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Automaker uncertainty bad news for platinum

Posted on 2012-11-06, By A-Best Staff
GM's struggles hit platinum market

GM's struggles hit platinum market

By Leia Michele Toovey- Exclusive to Platinum Investing News

Platinum declined last week; and continued the trend this Monday as uncertainty over the future of US automaker GM put the metal’s near future demand outlook into question. On Monday, NYMEX July platinum was down $30.90, or 2.6 per cent, at $1,153.10. Spot platinum declined to $1,146.50 an ounce, down 2.3 per cent from its late Friday quote.

General Motors announced on Monday it would cut debt, close plants, slash jobs and drop the Pontiac brand as part of a sweeping restructuring that would see the automaker emerge under the ownership control of the U.S. government and its major union.  Last week, rumours surfaced regarding the potential filling of Chapter 11 for the auto giant.

In the current state of the economy, the auto industry is unable to lend support to platinum; but the metal may get some relief from rising safe haven appeal.  Interest in platinum as a safe haven investment in tandem with gold is likely to intensify in 2009 as uncertainty in the global economic and financial system is expected to persist into 2010.

Last Thursday, Metals consultancy GFMS released its Platinum Survey providing an outlook for the metal for 2009, and a recap of 2008.  In 2008, total platinum demand eased 2 per cent to 7.794 million ounces, while supply from mines and scrap, both jewelry and auto catalyst, was little changed. The largest element of demand, buying by the automotive industry, fell 8 per cent to 3.814 million ounces last year from 4.139 million the year prior. Jewelry demand stood at 1.646 million ounces in 2008, down from 1.872 million a year before.  

Jewelry buying, especially in China, picked up late in the year as prices fell.  On the supply side, mine output declined for the second year running to 6.151 million ounces from 6.583 million, and is now down 12.4 per cent from its 2006 level. Of the two largest platinum mining countries, South African mine production was down 8 per cent to 4.671 million ounces, while Russian output fell 9 per cent to 835,000 ounces. A significant addition to supply came from a surge in jeweler scrap, which jumped 68 per cent to 910,000 ounces from 543,000. Auto catalyst scrap also rose to 998,000 ounces from 921,000.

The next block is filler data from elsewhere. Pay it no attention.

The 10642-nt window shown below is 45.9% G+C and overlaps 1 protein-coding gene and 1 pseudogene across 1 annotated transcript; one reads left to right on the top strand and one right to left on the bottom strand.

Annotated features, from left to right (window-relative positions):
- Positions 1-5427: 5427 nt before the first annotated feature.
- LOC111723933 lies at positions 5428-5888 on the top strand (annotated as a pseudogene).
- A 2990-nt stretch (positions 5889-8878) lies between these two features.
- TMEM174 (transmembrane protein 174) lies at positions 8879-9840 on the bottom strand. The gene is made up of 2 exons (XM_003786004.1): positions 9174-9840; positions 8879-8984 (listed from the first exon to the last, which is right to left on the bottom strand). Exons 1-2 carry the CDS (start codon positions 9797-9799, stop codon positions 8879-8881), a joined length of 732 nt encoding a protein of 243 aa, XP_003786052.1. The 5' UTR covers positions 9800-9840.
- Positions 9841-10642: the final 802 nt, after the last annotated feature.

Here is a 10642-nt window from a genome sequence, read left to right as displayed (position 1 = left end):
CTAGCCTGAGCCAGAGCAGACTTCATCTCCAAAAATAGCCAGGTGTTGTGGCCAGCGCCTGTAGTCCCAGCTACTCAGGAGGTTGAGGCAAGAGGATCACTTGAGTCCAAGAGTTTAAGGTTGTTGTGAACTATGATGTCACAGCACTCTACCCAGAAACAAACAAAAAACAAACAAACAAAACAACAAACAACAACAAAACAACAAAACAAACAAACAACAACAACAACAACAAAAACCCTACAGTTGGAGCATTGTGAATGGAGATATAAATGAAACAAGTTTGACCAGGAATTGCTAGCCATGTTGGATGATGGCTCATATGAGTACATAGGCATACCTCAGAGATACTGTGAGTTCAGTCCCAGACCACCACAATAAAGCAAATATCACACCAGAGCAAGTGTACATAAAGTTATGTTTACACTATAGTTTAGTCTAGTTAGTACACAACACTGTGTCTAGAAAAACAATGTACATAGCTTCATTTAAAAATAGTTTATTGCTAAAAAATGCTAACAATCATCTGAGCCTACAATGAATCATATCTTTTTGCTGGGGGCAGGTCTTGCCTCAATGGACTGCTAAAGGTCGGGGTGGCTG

Company News

Lonmin is already reaping the benefits of the radical restructuring program the company embarked upon late last year. Lonmin announced last Thursday that it had increased quarterly production and refinanced much of its near-term debt.  The company, which missed targets last year as it fought a hostile bid from Xstrata, reiterated its target of producing about 700,000 ounces of platinum for the year to September, after producing 318,200 ounces in the six months to March. Production rose 40 per cent in the last quarter compared with the prior period.  The rise in production came two months after Lonmin said it would cut 5,500 jobs in South Africa and shut down some operations at its platinum mines.  Soon after announcing the plans, the company said its strategy for the restructuring was a deep, swift cut. Investors seemed to agree that the company was positioned on a leaner operational footing, with the shares closing up 118p at £13.57.

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